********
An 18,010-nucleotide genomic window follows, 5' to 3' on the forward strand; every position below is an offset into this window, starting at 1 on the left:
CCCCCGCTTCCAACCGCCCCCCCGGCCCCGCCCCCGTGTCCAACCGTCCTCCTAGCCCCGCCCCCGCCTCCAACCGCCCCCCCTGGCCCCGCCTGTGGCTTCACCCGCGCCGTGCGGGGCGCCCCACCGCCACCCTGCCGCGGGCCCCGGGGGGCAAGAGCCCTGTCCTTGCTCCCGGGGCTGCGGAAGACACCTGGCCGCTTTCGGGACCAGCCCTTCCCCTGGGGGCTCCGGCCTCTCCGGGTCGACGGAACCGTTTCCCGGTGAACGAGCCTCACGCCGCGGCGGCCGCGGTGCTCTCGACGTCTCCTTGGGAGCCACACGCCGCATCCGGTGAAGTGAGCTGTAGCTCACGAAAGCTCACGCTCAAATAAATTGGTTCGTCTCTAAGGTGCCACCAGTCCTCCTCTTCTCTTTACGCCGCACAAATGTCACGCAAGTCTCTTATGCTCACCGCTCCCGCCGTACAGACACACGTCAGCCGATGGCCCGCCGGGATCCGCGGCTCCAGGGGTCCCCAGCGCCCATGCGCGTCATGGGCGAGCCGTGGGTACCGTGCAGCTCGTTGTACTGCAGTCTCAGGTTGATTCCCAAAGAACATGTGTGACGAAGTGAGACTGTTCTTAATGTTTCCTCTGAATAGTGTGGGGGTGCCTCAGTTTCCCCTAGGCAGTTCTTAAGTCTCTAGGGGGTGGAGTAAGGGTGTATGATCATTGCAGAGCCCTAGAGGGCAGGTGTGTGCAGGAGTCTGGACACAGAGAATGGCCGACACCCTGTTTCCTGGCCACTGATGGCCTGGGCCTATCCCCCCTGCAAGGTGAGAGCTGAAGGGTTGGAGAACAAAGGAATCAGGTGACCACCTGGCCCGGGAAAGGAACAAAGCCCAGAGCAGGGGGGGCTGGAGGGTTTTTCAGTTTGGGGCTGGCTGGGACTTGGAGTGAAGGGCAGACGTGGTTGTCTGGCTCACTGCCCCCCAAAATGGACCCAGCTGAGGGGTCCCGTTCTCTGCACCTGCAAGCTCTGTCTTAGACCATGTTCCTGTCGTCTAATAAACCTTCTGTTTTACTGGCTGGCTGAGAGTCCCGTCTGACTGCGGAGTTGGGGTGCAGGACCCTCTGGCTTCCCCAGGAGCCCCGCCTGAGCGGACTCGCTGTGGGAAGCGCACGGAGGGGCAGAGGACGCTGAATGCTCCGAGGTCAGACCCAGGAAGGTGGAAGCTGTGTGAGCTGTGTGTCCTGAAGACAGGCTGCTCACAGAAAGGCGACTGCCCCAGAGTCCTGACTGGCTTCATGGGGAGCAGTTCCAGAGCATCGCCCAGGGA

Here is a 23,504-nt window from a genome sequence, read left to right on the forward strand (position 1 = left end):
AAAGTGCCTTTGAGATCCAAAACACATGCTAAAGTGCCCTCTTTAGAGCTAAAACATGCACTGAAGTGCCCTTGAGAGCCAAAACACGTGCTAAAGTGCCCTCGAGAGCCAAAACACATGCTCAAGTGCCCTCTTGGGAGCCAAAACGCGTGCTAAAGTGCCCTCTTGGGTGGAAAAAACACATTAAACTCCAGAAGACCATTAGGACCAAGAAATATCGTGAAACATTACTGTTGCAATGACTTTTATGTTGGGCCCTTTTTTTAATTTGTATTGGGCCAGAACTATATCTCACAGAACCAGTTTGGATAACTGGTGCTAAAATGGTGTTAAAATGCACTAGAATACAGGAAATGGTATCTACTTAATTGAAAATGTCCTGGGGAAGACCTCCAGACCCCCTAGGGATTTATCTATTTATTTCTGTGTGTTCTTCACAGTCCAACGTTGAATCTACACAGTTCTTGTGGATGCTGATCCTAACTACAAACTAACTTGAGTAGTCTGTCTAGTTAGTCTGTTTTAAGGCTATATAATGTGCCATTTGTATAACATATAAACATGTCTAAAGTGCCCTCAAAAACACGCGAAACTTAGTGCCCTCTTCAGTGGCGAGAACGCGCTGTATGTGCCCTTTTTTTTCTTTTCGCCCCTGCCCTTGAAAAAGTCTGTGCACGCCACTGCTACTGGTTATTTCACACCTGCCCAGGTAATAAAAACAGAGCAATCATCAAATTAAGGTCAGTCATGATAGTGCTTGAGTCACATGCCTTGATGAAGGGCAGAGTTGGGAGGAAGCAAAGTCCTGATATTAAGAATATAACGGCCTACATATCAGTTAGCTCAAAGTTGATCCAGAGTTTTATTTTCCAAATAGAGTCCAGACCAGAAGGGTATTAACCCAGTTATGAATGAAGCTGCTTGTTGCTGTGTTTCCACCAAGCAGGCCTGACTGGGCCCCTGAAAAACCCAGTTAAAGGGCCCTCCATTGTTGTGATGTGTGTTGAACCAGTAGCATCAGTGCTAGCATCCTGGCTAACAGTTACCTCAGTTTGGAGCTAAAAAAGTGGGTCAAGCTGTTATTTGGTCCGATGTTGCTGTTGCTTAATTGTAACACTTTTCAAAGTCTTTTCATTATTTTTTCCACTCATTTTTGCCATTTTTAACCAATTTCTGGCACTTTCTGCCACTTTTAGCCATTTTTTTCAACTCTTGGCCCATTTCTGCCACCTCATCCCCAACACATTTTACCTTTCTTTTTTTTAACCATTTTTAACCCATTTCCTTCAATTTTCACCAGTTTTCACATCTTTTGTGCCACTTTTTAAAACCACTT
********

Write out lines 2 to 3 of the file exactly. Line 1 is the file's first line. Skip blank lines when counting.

CCCCCGCTTCCAACCGCCCCCCCGGCCCCGCCCCCGTGTCCAACCGTCCTCCTAGCCCCGCCCCCGCCTCCAACCGCCCCCCCTGGCCCCGCCTGTGGCTTCACCCGCGCCGTGCGGGGCGCCCCACCGCCACCCTGCCGCGGGCCCCGGGGGGCAAGAGCCCTGTCCTTGCTCCCGGGGCTGCGGAAGACACCTGGCCGCTTTCGGGACCAGCCCTTCCCCTGGGGGCTCCGGCCTCTCCGGGTCGACGGAACCGTTTCCCGGTGAACGAGCCTCACGCCGCGGCGGCCGCGGTGCTCTCGACGTCTCCTTGGGAGCCACACGCCGCATCCGGTGAAGTGAGCTGTAGCTCACGAAAGCTCACGCTCAAATAAATTGGTTCGTCTCTAAGGTGCCACCAGTCCTCCTCTTCTCTTTACGCCGCACAAATGTCACGCAAGTCTCTTATGCTCACCGCTCCCGCCGTACAGACACACGTCAGCCGATGGCCCGCCGGGATCCGCGGCTCCAGGGGTCCCCAGCGCCCATGCGCGTCATGGGCGAGCCGTGGGTACCGTGCAGCTCGTTGTACTGCAGTCTCAGGTTGATTCCCAAAGAACATGTGTGACGAAGTGAGACTGTTCTTAATGTTTCCTCTGAATAGTGTGGGGGTGCCTCAGTTTCCCCTAGGCAGTTCTTAAGTCTCTAGGGGGTGGAGTAAGGGTGTATGATCATTGCAGAGCCCTAGAGGGCAGGTGTGTGCAGGAGTCTGGACACAGAGAATGGCCGACACCCTGTTTCCTGGCCACTGATGGCCTGGGCCTATCCCCCCTGCAAGGTGAGAGCTGAAGGGTTGGAGAACAAAGGAATCAGGTGACCACCTGGCCCGGGAAAGGAACAAAGCCCAGAGCAGGGGGGGCTGGAGGGTTTTTCAGTTTGGGGCTGGCTGGGACTTGGAGTGAAGGGCAGACGTGGTTGTCTGGCTCACTGCCCCCCAAAATGGACCCAGCTGAGGGGTCCCGTTCTCTGCACCTGCAAGCTCTGTCTTAGACCATGTTCCTGTCGTCTAATAAACCTTCTGTTTTACTGGCTGGCTGAGAGTCCCGTCTGACTGCGGAGTTGGGGTGCAGGACCCTCTGGCTTCCCCAGGAGCCCCGCCTGAGCGGACTCGCTGTGGGAAGCGCACGGAGGGGCAGAGGACGCTGAATGCTCCGAGGTCAGACCCAGGAAGGTGGAAGCTGTGTGAGCTGTGTGTCCTGAAGACAGGCTGCTCACAGAAAGGCGACTGCCCCAGAGTCCTGACTGGCTTCATGGGGAGCAGTTCCAGAGCATCGCCCAGGGA

Here is a 23,504-nt window from a genome sequence, read left to right on the forward strand (position 1 = left end):